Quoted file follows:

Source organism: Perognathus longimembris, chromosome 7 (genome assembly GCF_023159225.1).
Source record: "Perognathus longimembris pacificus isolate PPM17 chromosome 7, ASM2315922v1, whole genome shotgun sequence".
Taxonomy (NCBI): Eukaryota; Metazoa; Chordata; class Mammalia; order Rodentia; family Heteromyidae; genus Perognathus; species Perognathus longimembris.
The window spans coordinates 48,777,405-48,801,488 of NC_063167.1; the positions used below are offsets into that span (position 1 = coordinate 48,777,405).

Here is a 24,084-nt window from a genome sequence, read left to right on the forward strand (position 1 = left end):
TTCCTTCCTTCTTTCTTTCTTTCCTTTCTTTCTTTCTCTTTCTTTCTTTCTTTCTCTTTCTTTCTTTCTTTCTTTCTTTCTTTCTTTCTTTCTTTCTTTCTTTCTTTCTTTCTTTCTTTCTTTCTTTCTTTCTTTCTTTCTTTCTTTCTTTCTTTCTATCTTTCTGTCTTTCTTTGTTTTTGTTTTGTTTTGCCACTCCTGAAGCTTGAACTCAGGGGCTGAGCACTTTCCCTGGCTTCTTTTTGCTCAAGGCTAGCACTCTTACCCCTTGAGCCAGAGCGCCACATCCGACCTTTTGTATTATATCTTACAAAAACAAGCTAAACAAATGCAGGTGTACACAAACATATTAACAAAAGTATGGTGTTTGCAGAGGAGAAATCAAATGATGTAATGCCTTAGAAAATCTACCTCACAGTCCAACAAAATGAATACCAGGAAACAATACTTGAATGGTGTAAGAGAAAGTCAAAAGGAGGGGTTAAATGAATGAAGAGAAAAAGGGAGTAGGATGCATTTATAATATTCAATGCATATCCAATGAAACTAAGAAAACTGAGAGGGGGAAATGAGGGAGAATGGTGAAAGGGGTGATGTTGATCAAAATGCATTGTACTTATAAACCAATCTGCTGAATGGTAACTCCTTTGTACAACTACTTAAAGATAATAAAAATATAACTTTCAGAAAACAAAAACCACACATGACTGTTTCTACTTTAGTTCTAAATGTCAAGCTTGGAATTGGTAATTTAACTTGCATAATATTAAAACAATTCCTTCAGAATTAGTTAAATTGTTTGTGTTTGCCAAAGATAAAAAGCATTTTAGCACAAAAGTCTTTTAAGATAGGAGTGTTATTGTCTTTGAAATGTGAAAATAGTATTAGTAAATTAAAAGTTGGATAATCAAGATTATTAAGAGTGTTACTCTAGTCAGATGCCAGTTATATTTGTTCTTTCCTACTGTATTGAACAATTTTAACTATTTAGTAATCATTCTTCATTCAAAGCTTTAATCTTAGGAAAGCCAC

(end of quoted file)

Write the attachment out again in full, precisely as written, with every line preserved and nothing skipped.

Source organism: Perognathus longimembris, chromosome 7 (genome assembly GCF_023159225.1).
Source record: "Perognathus longimembris pacificus isolate PPM17 chromosome 7, ASM2315922v1, whole genome shotgun sequence".
Taxonomy (NCBI): Eukaryota; Metazoa; Chordata; class Mammalia; order Rodentia; family Heteromyidae; genus Perognathus; species Perognathus longimembris.
The window spans coordinates 48,777,405-48,801,488 of NC_063167.1; the positions used below are offsets into that span (position 1 = coordinate 48,777,405).

Here is a 24,084-nt window from a genome sequence, read left to right on the forward strand (position 1 = left end):
TTCCTTCCTTCTTTCTTTCTTTCCTTTCTTTCTTTCTCTTTCTTTCTTTCTTTCTCTTTCTTTCTTTCTTTCTTTCTTTCTTTCTTTCTTTCTTTCTTTCTTTCTTTCTTTCTTTCTTTCTTTCTTTCTTTCTTTCTTTCTTTCTTTCTTTCTTTCTATCTTTCTGTCTTTCTTTGTTTTTGTTTTGTTTTGCCACTCCTGAAGCTTGAACTCAGGGGCTGAGCACTTTCCCTGGCTTCTTTTTGCTCAAGGCTAGCACTCTTACCCCTTGAGCCAGAGCGCCACATCCGACCTTTTGTATTATATCTTACAAAAACAAGCTAAACAAATGCAGGTGTACACAAACATATTAACAAAAGTATGGTGTTTGCAGAGGAGAAATCAAATGATGTAATGCCTTAGAAAATCTACCTCACAGTCCAACAAAATGAATACCAGGAAACAATACTTGAATGGTGTAAGAGAAAGTCAAAAGGAGGGGTTAAATGAATGAAGAGAAAAAGGGAGTAGGATGCATTTATAATATTCAATGCATATCCAATGAAACTAAGAAAACTGAGAGGGGGAAATGAGGGAGAATGGTGAAAGGGGTGATGTTGATCAAAATGCATTGTACTTATAAACCAATCTGCTGAATGGTAACTCCTTTGTACAACTACTTAAAGATAATAAAAATATAACTTTCAGAAAACAAAAACCACACATGACTGTTTCTACTTTAGTTCTAAATGTCAAGCTTGGAATTGGTAATTTAACTTGCATAATATTAAAACAATTCCTTCAGAATTAGTTAAATTGTTTGTGTTTGCCAAAGATAAAAAGCATTTTAGCACAAAAGTCTTTTAAGATAGGAGTGTTATTGTCTTTGAAATGTGAAAATAGTATTAGTAAATTAAAAGTTGGATAATCAAGATTATTAAGAGTGTTACTCTAGTCAGATGCCAGTTATATTTGTTCTTTCCTACTGTATTGAACAATTTTAACTATTTAGTAATCATTCTTCATTCAAAGCTTTAATCTTAGGAAAGCCAC